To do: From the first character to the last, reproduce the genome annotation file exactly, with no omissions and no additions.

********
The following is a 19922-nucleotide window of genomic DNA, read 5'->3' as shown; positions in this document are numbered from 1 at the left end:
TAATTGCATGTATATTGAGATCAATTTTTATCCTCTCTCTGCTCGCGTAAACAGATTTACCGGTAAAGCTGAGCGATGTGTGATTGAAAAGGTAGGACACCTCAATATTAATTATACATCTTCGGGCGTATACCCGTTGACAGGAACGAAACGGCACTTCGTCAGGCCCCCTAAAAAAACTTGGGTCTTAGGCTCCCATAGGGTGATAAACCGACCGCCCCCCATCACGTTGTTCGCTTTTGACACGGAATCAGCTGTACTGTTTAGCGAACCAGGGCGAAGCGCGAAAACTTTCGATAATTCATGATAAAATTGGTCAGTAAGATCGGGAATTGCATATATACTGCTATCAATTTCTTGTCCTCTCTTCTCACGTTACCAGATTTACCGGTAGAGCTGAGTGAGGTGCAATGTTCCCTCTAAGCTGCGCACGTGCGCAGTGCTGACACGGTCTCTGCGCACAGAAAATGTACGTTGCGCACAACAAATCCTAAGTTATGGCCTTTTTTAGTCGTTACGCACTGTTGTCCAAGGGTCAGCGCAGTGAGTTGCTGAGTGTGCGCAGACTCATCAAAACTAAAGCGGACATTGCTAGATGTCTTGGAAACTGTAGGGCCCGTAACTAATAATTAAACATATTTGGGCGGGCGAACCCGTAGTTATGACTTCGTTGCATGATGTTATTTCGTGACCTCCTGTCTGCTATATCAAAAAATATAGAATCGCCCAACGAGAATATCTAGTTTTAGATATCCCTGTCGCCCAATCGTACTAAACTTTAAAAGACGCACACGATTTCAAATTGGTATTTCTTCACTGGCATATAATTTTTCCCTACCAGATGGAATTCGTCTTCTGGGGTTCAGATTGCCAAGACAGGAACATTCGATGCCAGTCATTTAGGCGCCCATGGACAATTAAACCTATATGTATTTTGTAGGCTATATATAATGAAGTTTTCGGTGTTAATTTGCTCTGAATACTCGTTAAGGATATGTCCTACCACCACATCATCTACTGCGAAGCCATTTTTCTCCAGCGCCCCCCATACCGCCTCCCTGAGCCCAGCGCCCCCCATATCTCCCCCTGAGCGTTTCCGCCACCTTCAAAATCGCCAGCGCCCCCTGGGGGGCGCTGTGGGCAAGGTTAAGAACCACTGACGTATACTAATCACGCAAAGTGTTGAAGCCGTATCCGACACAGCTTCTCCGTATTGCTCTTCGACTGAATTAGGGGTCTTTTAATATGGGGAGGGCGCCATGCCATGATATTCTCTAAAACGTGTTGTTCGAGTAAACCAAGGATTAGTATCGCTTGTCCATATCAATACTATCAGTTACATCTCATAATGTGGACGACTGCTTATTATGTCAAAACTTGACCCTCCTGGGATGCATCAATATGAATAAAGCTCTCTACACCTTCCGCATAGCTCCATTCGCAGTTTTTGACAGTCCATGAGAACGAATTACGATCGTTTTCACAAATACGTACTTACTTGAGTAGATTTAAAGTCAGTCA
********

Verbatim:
The following is a 19922-nucleotide window of genomic DNA, read 5'->3' as shown; positions in this document are numbered from 1 at the left end:
TAATTGCATGTATATTGAGATCAATTTTTATCCTCTCTCTGCTCGCGTAAACAGATTTACCGGTAAAGCTGAGCGATGTGTGATTGAAAAGGTAGGACACCTCAATATTAATTATACATCTTCGGGCGTATACCCGTTGACAGGAACGAAACGGCACTTCGTCAGGCCCCCTAAAAAAACTTGGGTCTTAGGCTCCCATAGGGTGATAAACCGACCGCCCCCCATCACGTTGTTCGCTTTTGACACGGAATCAGCTGTACTGTTTAGCGAACCAGGGCGAAGCGCGAAAACTTTCGATAATTCATGATAAAATTGGTCAGTAAGATCGGGAATTGCATATATACTGCTATCAATTTCTTGTCCTCTCTTCTCACGTTACCAGATTTACCGGTAGAGCTGAGTGAGGTGCAATGTTCCCTCTAAGCTGCGCACGTGCGCAGTGCTGACACGGTCTCTGCGCACAGAAAATGTACGTTGCGCACAACAAATCCTAAGTTATGGCCTTTTTTAGTCGTTACGCACTGTTGTCCAAGGGTCAGCGCAGTGAGTTGCTGAGTGTGCGCAGACTCATCAAAACTAAAGCGGACATTGCTAGATGTCTTGGAAACTGTAGGGCCCGTAACTAATAATTAAACATATTTGGGCGGGCGAACCCGTAGTTATGACTTCGTTGCATGATGTTATTTCGTGACCTCCTGTCTGCTATATCAAAAAATATAGAATCGCCCAACGAGAATATCTAGTTTTAGATATCCCTGTCGCCCAATCGTACTAAACTTTAAAAGACGCACACGATTTCAAATTGGTATTTCTTCACTGGCATATAATTTTTCCCTACCAGATGGAATTCGTCTTCTGGGGTTCAGATTGCCAAGACAGGAACATTCGATGCCAGTCATTTAGGCGCCCATGGACAATTAAACCTATATGTATTTTGTAGGCTATATATAATGAAGTTTTCGGTGTTAATTTGCTCTGAATACTCGTTAAGGATATGTCCTACCACCACATCATCTACTGCGAAGCCATTTTTCTCCAGCGCCCCCCATACCGCCTCCCTGAGCCCAGCGCCCCCCATATCTCCCCCTGAGCGTTTCCGCCACCTTCAAAATCGCCAGCGCCCCCTGGGGGGCGCTGTGGGCAAGGTTAAGAACCACTGACGTATACTAATCACGCAAAGTGTTGAAGCCGTATCCGACACAGCTTCTCCGTATTGCTCTTCGACTGAATTAGGGGTCTTTTAATATGGGGAGGGCGCCATGCCATGATATTCTCTAAAACGTGTTGTTCGAGTAAACCAAGGATTAGTATCGCTTGTCCATATCAATACTATCAGTTACATCTCATAATGTGGACGACTGCTTATTATGTCAAAACTTGACCCTCCTGGGATGCATCAATATGAATAAAGCTCTCTACACCTTCCGCATAGCTCCATTCGCAGTTTTTGACAGTCCATGAGAACGAATTACGATCGTTTTCACAAATACGTACTTACTTGAGTAGATTTAAAGTCAGTCA